The New Age: Notes of a Fringe Watcher

By Martin Gardner | Go to book overview
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7 Targ: From Puthoff to Blue

Mind Race, by Russell Targ and (Stuart) Keith Harary, was published in 1984 by Villard Books, a division of Random House. Physicist Targ was formerly at SRI International, where he and his associate Harold Puthoff "validated" the clairvoyant powers of Uri Geller. Mind-Reach an earlier book by Targ and Puthoff, concerned their work with Geller and their experiments in clairvoyance, or "remote viewing," as they prefer to call it.

Mind Race summarizes the SRI's remote-viewing research, but most of the book is devoted to the theme that psychic powers are perfectly normal, that anyone can develop these abilities by following the book's simple instructions. Geller has mysteriously vanished--there is not a word about him in the book. Puthoff, once an ardent Scientologist, remains at SRI, but Targ has left the big Menlo Park think-tank to join Harary in founding a psi-research organization they call Delphi Associates.

Keith Harary, better known by his nickname "Blue," is famous in psi circles for his OBEs (out-of-body experiences) at the Psychical Research Foundation, in Durham, North Carolina. His pet kitten, Spirit, was placed in a cage, and Blue, in another building, would project his astral body into the lab. The kitten reportedly calmed down whenever Blue's invisible body arrived. In one test, reported by the foundation's director, William Roll, Spirit meowed 37 times during the control period, but not once during the OBE period.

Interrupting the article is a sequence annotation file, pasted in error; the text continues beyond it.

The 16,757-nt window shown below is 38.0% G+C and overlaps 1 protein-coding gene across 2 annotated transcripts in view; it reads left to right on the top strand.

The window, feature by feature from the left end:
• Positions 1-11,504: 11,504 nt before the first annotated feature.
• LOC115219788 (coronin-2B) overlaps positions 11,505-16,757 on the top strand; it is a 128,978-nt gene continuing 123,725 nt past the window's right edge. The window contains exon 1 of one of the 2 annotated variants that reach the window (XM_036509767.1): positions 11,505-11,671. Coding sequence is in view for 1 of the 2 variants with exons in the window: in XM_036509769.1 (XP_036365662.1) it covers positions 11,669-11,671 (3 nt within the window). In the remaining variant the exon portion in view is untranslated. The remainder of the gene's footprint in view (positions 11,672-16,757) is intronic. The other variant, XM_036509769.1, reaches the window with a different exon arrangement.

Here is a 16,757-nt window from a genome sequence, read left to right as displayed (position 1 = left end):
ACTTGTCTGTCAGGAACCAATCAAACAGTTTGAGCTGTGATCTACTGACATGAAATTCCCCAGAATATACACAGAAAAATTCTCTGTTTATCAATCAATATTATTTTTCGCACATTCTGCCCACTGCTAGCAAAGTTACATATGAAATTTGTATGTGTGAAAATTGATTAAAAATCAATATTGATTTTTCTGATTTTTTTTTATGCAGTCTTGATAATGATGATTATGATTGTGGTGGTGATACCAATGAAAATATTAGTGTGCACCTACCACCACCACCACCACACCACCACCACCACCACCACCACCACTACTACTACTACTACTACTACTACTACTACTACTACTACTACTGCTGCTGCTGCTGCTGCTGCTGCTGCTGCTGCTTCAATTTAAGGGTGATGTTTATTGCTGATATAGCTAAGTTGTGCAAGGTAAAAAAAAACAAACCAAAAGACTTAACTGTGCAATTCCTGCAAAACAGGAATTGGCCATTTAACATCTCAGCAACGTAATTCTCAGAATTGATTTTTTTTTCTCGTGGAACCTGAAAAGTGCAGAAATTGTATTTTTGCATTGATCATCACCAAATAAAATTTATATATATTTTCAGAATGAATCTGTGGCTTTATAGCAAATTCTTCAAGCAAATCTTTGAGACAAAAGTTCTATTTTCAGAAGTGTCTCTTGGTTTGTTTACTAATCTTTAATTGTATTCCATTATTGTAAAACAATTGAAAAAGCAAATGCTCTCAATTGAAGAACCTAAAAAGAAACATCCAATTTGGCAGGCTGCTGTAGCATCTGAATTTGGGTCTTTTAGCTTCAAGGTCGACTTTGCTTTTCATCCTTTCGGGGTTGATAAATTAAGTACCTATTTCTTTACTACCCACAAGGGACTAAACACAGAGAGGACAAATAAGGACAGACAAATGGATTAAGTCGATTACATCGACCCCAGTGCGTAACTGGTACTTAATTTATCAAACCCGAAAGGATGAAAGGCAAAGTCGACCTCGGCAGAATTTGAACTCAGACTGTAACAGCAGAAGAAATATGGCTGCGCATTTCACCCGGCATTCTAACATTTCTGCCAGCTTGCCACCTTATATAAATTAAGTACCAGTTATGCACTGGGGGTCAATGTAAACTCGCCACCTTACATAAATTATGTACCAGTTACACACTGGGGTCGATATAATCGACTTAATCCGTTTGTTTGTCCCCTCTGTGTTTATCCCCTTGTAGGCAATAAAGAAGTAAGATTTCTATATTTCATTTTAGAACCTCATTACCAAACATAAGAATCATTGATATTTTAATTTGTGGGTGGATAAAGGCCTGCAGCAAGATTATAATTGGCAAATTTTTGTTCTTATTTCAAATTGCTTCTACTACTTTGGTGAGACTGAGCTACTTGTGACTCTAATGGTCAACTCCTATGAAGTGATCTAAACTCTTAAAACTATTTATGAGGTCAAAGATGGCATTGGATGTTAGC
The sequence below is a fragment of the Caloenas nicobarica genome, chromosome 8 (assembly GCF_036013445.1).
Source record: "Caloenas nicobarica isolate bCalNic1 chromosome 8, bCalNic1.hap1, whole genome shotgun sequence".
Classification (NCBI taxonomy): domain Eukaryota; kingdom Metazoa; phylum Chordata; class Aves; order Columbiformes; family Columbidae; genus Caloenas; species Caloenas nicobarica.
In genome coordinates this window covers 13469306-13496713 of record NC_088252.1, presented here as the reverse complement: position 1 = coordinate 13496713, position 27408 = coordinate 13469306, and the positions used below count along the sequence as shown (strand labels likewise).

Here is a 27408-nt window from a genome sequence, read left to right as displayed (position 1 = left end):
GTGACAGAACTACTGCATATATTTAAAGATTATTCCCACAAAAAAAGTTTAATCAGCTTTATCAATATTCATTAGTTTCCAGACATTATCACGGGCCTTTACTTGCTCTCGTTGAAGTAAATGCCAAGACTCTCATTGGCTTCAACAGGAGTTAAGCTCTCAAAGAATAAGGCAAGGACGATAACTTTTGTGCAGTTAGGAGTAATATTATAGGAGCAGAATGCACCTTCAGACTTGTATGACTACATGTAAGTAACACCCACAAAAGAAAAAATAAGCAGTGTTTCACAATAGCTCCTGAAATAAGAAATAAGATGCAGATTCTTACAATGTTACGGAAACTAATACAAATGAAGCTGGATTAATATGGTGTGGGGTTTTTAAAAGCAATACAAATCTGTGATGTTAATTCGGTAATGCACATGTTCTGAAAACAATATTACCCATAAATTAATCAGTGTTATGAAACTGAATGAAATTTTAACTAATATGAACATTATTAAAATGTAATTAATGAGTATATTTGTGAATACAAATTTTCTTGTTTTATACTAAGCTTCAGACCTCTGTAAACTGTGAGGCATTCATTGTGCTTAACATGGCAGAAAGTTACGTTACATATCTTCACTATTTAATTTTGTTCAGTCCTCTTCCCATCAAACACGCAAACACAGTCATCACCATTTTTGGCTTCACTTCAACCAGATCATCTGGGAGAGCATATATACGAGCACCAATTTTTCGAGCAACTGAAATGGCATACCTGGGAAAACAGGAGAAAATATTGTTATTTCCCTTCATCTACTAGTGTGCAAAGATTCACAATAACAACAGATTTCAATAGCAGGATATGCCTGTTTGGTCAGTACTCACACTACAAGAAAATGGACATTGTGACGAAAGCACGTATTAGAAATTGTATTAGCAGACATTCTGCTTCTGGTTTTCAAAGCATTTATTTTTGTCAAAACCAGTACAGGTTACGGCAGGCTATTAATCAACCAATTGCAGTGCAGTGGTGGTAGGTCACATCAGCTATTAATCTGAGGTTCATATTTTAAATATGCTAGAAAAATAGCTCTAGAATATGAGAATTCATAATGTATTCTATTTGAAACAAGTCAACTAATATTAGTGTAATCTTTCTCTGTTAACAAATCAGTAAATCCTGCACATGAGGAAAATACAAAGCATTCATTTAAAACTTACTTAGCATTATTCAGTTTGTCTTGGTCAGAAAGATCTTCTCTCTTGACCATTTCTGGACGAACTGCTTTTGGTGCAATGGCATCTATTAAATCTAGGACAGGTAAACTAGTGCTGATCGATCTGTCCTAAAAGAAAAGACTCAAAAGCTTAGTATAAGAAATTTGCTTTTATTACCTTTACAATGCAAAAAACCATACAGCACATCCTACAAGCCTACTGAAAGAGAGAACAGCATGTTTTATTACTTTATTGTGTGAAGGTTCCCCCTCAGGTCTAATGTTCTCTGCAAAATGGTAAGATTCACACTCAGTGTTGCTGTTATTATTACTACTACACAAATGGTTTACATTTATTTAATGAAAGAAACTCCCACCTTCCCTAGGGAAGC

There are, say the authors, nine ways in which psi can be useful to the readers: it can help them to detect hidden defects in their cars, locate parking spots, advance in business by following correct hunches, win at racetracks and casinos, find lost children, tune in to the "feelings and emotions of distant friends, relatives, or sweethearts," be "in the right place and at the right time for worthwhile opportunities," use the psi content of dreams, and take along an "unlikely item that will later prove to be invaluable" when going somewhere.

The authors have not the slightest doubt that psi powers are useful in gambling. Targ won a lottery on a hunch, he tells us, while the book


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